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Thread: Limit of Riemannian Sum of definite integral cos(x) dx from pi to 2pi

  1. #1
    Senior Member x3bnm's Avatar
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    Limit of Riemannian Sum of definite integral cos(x) dx from pi to 2pi

    $\displaystyle \text{Riemannian sum, limit, and integration:}$

    $\displaystyle \int_{\pi}^{2\pi}\cos(x)dx$


    $\displaystyle \begin{align*}\displaystyle \Delta x &= \frac{b -a}{n}\\ &= \frac{2\pi - \pi}{n}\\
    &= \frac{\pi}{n}
    \end{align*}$




    $\displaystyle \begin{align*}x_{i} &= a + \Delta x . i\\
    &= \pi + \frac{\pi i}{n}
    \end{align*}$



    $\displaystyle \begin{align*}
    &\lim_{n \to \infty} \sum_{i = 1}^{n} \Delta x . \cos(x_{i})dx\\
    &=\lim_{n \to \infty} \sum_{i = 1}^{n} \frac{\pi}{n} . \cos(\pi + \frac{\pi i}{n})dx
    \end{align*}$


    How can I evaluate the above expression and get 0? I know how to get this value using integration. But I want to know practically how to arrive at that value?
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  2. #2
    MHF Contributor MarkFL's Avatar
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    Re: Limit of Riemannian Sum of definite integral cos(x) dx from pi to 2pi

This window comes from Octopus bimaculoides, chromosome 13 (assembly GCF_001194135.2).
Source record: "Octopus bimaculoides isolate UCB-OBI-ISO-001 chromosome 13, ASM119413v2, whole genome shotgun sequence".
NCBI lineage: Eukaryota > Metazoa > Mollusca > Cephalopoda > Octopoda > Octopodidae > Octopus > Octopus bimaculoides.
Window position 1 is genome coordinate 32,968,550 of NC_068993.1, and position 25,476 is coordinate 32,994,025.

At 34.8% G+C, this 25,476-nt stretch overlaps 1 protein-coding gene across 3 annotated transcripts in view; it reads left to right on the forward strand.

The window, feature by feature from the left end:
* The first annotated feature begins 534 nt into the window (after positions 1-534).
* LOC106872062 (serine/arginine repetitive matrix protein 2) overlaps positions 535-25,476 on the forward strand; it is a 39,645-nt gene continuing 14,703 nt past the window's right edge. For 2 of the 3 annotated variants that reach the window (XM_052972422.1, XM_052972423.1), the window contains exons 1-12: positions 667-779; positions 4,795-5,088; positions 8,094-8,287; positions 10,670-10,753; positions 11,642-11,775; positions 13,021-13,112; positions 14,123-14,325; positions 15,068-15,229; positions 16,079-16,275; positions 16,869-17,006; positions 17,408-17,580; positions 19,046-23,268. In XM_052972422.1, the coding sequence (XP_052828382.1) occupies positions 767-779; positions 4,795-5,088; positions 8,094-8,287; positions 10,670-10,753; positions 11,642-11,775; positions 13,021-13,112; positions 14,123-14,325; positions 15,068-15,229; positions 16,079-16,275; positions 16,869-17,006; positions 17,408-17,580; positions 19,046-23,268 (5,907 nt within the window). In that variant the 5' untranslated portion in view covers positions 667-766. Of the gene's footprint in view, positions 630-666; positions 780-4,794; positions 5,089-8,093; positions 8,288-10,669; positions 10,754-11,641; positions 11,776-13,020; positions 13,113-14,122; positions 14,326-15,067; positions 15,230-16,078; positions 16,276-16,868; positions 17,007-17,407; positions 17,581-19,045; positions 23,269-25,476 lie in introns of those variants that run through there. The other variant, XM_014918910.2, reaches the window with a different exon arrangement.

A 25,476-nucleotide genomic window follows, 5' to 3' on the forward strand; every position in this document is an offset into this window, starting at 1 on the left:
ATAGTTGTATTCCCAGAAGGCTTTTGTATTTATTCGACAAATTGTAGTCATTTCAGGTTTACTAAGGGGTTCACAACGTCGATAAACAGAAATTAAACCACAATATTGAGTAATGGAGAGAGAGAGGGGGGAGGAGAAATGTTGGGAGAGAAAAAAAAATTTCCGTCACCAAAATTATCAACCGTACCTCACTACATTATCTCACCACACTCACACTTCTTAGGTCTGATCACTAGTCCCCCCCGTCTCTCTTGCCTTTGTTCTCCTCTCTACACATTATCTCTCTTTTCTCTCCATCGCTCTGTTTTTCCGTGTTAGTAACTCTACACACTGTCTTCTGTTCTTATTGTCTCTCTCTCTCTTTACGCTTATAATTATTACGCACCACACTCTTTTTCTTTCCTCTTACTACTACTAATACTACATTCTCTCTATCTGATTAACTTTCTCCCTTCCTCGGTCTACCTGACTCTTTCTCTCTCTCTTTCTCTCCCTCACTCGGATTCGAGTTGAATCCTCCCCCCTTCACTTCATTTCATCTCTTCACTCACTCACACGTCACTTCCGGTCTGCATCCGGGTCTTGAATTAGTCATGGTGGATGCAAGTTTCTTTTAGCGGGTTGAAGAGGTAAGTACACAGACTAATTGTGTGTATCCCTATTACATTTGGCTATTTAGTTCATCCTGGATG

I think my strategy would be to use the identity:

    $\displaystyle \cos(2\pi-\theta)=-\cos(\pi+\theta)$

    And break the sum into two sums that add to zero.
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  3. #3
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    Re: Limit of Riemannian Sum of definite integral cos(x) dx from pi to 2pi

    Prove

    $\displaystyle \sum _{i=1}^n \cos \left(\pi +\frac{\pi i}{n}\right)=1$

    or equivalently show that

    $\displaystyle \sum _{i=1}^{n-1} \cos \left(\frac{\pi i}{n}\right)=0$

    This can be done using a change of index $\displaystyle j=n-i$

    Therefore the Riemann sum $\displaystyle = \frac{\pi }{n}$ which goes to zero
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  4. #4
    Senior Member x3bnm's Avatar
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    Re: Limit of Riemannian Sum of definite integral cos(x) dx from pi to 2pi

    Quote Originally Posted by Idea View Post
    Prove

    $\displaystyle \sum _{i=1}^n \cos \left(\pi +\frac{\pi i}{n}\right)=1$

    or equivalently show that

    $\displaystyle \sum _{i=1}^{n-1} \cos \left(\frac{\pi i}{n}\right)=0$

    This can be done using a change of index $\displaystyle j=n-i$

    Therefore the Riemann sum $\displaystyle = \frac{\pi }{n}$ which goes to zero

    Sorry for not understanding and for my ignorance.

    Is it possible to kindly tell me how did you come to your solution?
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